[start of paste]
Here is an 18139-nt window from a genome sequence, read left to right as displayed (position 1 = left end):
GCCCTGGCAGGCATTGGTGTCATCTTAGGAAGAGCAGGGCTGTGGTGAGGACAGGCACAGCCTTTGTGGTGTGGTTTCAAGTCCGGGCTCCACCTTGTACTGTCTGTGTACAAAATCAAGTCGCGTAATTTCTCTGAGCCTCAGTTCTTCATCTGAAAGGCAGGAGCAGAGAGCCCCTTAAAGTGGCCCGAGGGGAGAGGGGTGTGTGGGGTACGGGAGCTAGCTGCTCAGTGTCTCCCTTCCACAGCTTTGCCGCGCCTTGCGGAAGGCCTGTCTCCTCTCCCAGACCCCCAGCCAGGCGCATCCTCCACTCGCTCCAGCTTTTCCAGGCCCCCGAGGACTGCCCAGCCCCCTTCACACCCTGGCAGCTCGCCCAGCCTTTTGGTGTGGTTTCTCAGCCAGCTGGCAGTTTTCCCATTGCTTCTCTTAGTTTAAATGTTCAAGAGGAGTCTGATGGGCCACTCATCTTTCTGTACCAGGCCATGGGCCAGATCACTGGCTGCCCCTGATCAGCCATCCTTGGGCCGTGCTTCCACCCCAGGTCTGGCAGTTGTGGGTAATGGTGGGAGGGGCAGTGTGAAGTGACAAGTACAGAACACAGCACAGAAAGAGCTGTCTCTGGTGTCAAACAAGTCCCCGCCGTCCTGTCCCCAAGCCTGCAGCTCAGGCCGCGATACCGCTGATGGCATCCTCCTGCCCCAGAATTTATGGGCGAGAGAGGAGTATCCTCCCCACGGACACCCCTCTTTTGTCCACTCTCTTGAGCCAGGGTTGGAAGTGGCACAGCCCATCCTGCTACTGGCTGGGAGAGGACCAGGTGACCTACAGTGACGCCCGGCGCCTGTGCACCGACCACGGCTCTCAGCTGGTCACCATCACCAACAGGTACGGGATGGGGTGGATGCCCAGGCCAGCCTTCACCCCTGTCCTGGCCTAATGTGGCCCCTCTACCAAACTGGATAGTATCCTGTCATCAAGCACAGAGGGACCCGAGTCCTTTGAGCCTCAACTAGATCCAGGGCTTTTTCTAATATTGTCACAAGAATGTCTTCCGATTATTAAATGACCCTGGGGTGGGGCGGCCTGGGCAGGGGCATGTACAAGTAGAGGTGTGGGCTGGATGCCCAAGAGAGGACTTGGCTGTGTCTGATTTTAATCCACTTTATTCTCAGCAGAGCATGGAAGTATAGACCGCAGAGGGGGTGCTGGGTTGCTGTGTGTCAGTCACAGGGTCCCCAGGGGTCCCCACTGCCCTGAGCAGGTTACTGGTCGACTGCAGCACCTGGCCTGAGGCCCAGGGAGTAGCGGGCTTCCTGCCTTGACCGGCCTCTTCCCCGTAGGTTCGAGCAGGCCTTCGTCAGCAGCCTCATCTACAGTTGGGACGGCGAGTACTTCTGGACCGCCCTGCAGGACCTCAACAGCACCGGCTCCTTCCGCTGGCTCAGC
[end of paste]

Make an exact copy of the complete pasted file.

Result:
Here is an 18139-nt window from a genome sequence, read left to right as displayed (position 1 = left end):
GCCCTGGCAGGCATTGGTGTCATCTTAGGAAGAGCAGGGCTGTGGTGAGGACAGGCACAGCCTTTGTGGTGTGGTTTCAAGTCCGGGCTCCACCTTGTACTGTCTGTGTACAAAATCAAGTCGCGTAATTTCTCTGAGCCTCAGTTCTTCATCTGAAAGGCAGGAGCAGAGAGCCCCTTAAAGTGGCCCGAGGGGAGAGGGGTGTGTGGGGTACGGGAGCTAGCTGCTCAGTGTCTCCCTTCCACAGCTTTGCCGCGCCTTGCGGAAGGCCTGTCTCCTCTCCCAGACCCCCAGCCAGGCGCATCCTCCACTCGCTCCAGCTTTTCCAGGCCCCCGAGGACTGCCCAGCCCCCTTCACACCCTGGCAGCTCGCCCAGCCTTTTGGTGTGGTTTCTCAGCCAGCTGGCAGTTTTCCCATTGCTTCTCTTAGTTTAAATGTTCAAGAGGAGTCTGATGGGCCACTCATCTTTCTGTACCAGGCCATGGGCCAGATCACTGGCTGCCCCTGATCAGCCATCCTTGGGCCGTGCTTCCACCCCAGGTCTGGCAGTTGTGGGTAATGGTGGGAGGGGCAGTGTGAAGTGACAAGTACAGAACACAGCACAGAAAGAGCTGTCTCTGGTGTCAAACAAGTCCCCGCCGTCCTGTCCCCAAGCCTGCAGCTCAGGCCGCGATACCGCTGATGGCATCCTCCTGCCCCAGAATTTATGGGCGAGAGAGGAGTATCCTCCCCACGGACACCCCTCTTTTGTCCACTCTCTTGAGCCAGGGTTGGAAGTGGCACAGCCCATCCTGCTACTGGCTGGGAGAGGACCAGGTGACCTACAGTGACGCCCGGCGCCTGTGCACCGACCACGGCTCTCAGCTGGTCACCATCACCAACAGGTACGGGATGGGGTGGATGCCCAGGCCAGCCTTCACCCCTGTCCTGGCCTAATGTGGCCCCTCTACCAAACTGGATAGTATCCTGTCATCAAGCACAGAGGGACCCGAGTCCTTTGAGCCTCAACTAGATCCAGGGCTTTTTCTAATATTGTCACAAGAATGTCTTCCGATTATTAAATGACCCTGGGGTGGGGCGGCCTGGGCAGGGGCATGTACAAGTAGAGGTGTGGGCTGGATGCCCAAGAGAGGACTTGGCTGTGTCTGATTTTAATCCACTTTATTCTCAGCAGAGCATGGAAGTATAGACCGCAGAGGGGGTGCTGGGTTGCTGTGTGTCAGTCACAGGGTCCCCAGGGGTCCCCACTGCCCTGAGCAGGTTACTGGTCGACTGCAGCACCTGGCCTGAGGCCCAGGGAGTAGCGGGCTTCCTGCCTTGACCGGCCTCTTCCCCGTAGGTTCGAGCAGGCCTTCGTCAGCAGCCTCATCTACAGTTGGGACGGCGAGTACTTCTGGACCGCCCTGCAGGACCTCAACAGCACCGGCTCCTTCCGCTGGCTCAGC